Biological molecules

Biological molecules is often the first topic in an A level biology scheme of work and one where a lack of knowledge and understanding will undermine future understanding. It is essential that students can recognise and explain how the structure of biological molecules is then related to properties and to the functions these molecules perform.

There are a number of possible misconceptions and examination errors in this topic. Students need to be very clear about the terms, such as the difference between condensation and hydrolysis. Students often forget that although the 3D structure of proteins is important to function, it is the primary structure, ie the sequence of amino acids, that determines the 3D shape in the first place.

The practical work in this topic is relatively straightforward and many of the tests will be familiar to students. However, they must appreciate the level of accuracy and detail that is required at A level compared to Key Stage Four. Practicals for testing the presence of biological molecules are favourite ones to be tested within written exams, with questions such as why must the Benedict’s reagent be heated still not answered well (despite this also being discussed at Key Stage Four).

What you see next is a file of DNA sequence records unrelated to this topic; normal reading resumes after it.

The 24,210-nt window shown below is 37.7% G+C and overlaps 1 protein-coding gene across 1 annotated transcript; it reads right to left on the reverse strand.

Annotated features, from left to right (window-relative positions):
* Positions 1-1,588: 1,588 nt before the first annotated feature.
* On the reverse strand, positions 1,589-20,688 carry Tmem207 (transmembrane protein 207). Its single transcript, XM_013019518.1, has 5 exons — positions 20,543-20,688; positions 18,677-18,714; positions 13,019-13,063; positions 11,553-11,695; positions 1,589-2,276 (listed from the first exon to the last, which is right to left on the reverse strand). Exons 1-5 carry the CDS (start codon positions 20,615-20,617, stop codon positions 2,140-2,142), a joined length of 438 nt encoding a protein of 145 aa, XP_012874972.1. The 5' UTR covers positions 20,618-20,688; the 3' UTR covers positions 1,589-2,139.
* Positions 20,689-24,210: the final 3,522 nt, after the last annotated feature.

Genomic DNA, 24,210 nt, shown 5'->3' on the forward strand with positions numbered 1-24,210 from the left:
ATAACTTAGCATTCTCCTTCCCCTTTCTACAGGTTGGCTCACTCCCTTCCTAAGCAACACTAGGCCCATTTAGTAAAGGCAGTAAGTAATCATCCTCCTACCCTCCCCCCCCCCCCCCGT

Practical involving chromatography and colourimetery also provide examiners with a rich source of possible questions to test A level biologists understanding of key concepts and mathematical skills.

Teachers should also remember that water and inorganic ions have important roles as biological molecules (and are included in this topic), and that their functions are also related to their properties.

Whilst this list provides a source of information and ideas for experimental work, it is important to note that recommendations can date very quickly. Do NOT follow suggestions which conflict with current advice from CLEAPSS, SSERC or other recent safety guides. eLibrary users are responsible for ensuring that any activity, including practical work, which they carry out is consistent with current regulations related to Health and Safety and that they carry an appropriate risk assessment. Further information is provided in our Health and Safety guidance.